Physician Staffing Blog

Job Search Advice

How to Ace Your Physician Job Interview

January 23, 2018


Physician job interview tips that will help you get the job you want

Merritt Hawkins has experienced professional recruiters on staff who can help physicians prepare for any phase of the job search. Below are some tips to help you nail the interview and get the job. 

Anticipate likely questions, and prepare and practice your responses in advance. 

In particular, be prepared for behavioral interviewing techniques, which are based on the principle that past behavior can predict future behavior. For example: Tell me about a conflict you’ve had with a colleague and how you handled it. 

Dress appropriately. 

Traditional business attire is appropriate for most physician job interviews.

Greet and be kind to everyone you encounter. 

This includes those you speak with on the phone before you arrive, reception staff, and anyone you encounter in the parking lot, hallway or elevator. 

Be aware of your own body language. 

While it’s natural to be nervous, try not to cross your arms or slouch during the interview. And, it’s always good practice to make and maintain good eye contact, which helps project confidence. In addition, a smile goes a long way and will help both you and your interviewer feel more relaxed and at ease.  BONUS TIP: A few deep “belly breaths” can help you relax quickly.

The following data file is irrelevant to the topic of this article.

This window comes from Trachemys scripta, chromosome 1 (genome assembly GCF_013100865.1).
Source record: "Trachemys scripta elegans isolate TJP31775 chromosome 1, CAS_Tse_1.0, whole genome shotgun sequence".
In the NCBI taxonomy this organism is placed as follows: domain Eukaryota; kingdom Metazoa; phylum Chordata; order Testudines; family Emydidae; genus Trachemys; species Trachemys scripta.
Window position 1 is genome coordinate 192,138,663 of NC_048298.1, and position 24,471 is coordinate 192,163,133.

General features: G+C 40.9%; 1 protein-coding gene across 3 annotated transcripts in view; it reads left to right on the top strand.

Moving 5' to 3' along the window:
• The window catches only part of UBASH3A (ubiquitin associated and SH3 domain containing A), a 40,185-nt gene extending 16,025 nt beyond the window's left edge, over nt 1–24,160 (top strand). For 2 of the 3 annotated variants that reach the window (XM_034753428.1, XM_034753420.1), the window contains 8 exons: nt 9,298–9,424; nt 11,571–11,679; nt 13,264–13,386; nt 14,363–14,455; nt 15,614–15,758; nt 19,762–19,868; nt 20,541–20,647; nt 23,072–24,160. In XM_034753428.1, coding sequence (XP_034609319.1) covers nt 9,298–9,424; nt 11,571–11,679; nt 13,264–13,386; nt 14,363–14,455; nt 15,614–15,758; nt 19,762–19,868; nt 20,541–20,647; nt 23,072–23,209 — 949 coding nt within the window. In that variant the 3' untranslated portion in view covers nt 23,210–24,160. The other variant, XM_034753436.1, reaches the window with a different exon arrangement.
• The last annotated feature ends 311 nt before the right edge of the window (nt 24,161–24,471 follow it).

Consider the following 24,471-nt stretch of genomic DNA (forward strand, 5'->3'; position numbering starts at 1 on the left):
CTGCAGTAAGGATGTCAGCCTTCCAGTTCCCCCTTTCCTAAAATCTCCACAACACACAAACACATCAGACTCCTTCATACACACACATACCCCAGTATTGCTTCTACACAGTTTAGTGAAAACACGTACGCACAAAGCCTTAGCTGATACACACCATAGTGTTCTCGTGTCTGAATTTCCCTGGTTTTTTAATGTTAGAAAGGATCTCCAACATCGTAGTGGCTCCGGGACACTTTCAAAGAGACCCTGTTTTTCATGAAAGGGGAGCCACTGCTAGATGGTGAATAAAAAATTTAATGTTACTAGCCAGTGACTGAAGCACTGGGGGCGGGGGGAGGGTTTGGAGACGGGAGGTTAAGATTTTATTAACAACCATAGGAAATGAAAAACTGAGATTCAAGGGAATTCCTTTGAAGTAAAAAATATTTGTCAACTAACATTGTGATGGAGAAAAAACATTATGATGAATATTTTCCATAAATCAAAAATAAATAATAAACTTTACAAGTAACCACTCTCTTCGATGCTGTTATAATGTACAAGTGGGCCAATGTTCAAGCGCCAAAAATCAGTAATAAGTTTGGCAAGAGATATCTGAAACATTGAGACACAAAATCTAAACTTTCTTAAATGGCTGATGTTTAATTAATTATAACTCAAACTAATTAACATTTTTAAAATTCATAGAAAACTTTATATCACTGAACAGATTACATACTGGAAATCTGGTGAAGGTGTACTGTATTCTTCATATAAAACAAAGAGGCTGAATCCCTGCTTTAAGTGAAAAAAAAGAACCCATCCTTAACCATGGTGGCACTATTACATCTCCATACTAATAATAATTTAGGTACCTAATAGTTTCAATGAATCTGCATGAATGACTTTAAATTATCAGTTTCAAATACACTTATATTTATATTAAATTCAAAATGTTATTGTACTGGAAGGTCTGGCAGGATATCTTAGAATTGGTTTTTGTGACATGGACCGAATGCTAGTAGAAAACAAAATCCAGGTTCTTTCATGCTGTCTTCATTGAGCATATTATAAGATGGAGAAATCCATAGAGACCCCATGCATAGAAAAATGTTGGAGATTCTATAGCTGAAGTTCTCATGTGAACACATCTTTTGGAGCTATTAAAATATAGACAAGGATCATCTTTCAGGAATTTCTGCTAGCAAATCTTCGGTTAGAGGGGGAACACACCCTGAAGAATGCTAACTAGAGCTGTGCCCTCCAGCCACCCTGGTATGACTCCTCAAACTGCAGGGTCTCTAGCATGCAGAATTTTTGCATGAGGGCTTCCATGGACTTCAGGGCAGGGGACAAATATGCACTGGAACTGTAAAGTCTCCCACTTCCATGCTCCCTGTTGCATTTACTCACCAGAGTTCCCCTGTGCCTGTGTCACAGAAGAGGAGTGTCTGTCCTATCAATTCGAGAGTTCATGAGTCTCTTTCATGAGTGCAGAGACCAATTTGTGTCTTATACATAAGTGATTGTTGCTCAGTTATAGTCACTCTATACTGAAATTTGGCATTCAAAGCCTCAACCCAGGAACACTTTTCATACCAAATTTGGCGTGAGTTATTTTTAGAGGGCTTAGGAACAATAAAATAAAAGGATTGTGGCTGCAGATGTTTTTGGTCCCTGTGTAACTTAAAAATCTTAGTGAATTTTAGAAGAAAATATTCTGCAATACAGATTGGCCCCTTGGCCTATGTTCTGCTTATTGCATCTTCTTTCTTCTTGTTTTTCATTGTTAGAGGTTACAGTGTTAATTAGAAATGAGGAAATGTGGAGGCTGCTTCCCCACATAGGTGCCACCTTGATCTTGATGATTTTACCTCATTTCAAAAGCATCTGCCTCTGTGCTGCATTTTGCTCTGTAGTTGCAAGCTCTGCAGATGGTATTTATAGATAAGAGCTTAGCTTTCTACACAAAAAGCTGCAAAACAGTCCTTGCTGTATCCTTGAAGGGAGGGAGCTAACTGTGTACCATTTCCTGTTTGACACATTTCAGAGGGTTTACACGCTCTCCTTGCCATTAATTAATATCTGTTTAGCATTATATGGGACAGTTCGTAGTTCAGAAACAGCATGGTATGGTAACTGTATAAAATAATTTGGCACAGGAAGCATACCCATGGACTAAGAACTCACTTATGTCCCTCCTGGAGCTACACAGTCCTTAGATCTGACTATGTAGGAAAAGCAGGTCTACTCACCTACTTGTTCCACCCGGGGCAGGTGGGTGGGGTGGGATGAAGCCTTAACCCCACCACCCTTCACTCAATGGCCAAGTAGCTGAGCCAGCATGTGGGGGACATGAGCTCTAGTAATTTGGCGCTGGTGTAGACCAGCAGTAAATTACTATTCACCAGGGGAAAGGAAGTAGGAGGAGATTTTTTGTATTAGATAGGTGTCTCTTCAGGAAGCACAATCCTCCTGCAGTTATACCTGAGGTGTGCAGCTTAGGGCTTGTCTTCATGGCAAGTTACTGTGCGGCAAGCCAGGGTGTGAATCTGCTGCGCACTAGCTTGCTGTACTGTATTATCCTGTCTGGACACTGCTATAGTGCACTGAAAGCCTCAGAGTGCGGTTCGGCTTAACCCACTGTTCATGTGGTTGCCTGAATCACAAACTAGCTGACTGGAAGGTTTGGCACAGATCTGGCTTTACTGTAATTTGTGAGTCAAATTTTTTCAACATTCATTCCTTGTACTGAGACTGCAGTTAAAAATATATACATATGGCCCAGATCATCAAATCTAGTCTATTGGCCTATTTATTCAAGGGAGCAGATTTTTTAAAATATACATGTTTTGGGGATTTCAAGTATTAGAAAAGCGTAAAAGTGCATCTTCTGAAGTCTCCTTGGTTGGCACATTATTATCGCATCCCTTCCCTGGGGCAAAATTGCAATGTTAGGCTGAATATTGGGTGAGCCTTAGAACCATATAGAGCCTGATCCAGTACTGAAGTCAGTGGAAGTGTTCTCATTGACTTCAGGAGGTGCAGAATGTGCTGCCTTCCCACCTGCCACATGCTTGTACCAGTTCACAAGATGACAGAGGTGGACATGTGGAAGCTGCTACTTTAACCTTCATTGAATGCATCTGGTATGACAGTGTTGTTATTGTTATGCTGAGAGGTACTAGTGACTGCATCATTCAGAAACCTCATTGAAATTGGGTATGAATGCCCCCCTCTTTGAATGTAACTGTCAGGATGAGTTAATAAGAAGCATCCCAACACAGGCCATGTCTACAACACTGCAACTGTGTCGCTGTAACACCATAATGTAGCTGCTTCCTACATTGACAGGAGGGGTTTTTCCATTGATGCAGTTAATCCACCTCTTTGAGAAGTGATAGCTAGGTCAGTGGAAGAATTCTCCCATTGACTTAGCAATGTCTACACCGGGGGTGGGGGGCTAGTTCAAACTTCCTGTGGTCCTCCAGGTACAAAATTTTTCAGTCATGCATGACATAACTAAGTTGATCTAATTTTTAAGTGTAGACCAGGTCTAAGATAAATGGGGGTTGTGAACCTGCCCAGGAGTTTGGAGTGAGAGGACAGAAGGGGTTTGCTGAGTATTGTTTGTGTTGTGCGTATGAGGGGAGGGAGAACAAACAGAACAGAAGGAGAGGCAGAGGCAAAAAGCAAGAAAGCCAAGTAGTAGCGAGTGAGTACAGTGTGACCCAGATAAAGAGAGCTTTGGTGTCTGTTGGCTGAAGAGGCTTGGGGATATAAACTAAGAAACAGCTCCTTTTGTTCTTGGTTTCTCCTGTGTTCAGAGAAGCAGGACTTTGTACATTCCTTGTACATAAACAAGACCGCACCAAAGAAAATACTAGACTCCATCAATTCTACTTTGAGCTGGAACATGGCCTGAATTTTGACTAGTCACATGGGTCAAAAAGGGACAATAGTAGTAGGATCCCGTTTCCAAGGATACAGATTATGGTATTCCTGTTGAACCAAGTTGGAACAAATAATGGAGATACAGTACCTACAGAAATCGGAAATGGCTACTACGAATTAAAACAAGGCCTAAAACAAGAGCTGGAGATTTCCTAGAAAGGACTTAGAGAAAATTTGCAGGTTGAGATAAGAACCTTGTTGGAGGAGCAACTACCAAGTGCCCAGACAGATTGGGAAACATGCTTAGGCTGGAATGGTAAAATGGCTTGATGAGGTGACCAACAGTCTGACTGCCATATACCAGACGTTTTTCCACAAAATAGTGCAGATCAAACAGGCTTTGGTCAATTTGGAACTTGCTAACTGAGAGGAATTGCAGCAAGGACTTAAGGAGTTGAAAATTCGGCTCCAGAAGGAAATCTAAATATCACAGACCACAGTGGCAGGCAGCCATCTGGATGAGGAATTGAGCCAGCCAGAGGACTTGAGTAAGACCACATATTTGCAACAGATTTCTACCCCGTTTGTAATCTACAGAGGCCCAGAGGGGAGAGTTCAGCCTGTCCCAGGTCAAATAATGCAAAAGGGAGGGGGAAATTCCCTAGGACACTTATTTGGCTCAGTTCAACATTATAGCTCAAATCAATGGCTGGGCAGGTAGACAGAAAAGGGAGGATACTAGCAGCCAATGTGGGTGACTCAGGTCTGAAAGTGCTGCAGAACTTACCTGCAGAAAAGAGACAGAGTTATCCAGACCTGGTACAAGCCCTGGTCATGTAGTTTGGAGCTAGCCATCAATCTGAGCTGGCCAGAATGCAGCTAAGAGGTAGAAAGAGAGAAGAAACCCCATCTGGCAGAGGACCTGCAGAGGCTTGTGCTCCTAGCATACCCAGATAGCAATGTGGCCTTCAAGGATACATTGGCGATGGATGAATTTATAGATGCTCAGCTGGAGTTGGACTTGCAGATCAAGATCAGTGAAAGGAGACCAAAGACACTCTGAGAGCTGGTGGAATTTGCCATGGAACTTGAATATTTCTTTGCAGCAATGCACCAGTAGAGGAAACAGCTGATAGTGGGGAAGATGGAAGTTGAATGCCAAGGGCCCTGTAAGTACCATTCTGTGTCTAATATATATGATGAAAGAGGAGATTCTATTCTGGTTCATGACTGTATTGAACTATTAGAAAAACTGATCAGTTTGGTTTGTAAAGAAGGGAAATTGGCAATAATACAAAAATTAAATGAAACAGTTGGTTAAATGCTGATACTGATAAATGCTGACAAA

Never rush to answer a question. 

Take your time and think your responses through before answering. A few seconds of silence while you formulate your response might feel awkward, but don’t let that sensation distract you from providing the best answer you can muster. Interviewers will appreciate that you exercise good professional judgment by thinking carefully before responding.

Never disparage previous employers or supervisors. 

This could make you appear petty and spiteful.

Ask intelligent questions. 

Although you need to be prepared to answer questions about yourself during the interview, there are also questions you should be certain to ask at the appropriate juncture. For example: 

  • How is the program or practice managed, and to whom do physicians report? 
  • What are the metrics for success and how are physicians reviewed? 
  • Is staff support available to help with routine tasks? 
  • Are there opportunities for advancement into leadership roles? 
  • What are the local licensing requirements and admitting privileges?

Refrain from inquiring about compensation, benefits, paid leave, or bonuses until the topic is broached by the interviewer(s). 

These topics are more appropriately vetted with your professional recruiter (before your interview), or when a formal offer is either imminent or in hand.

Inquire about next steps at the end of the interview and send thank you cards to each interviewer. 

This is your opportunity to reiterate your interest and overall qualifications, as well as to highlight something unique about your candidacy that might give you an edge.


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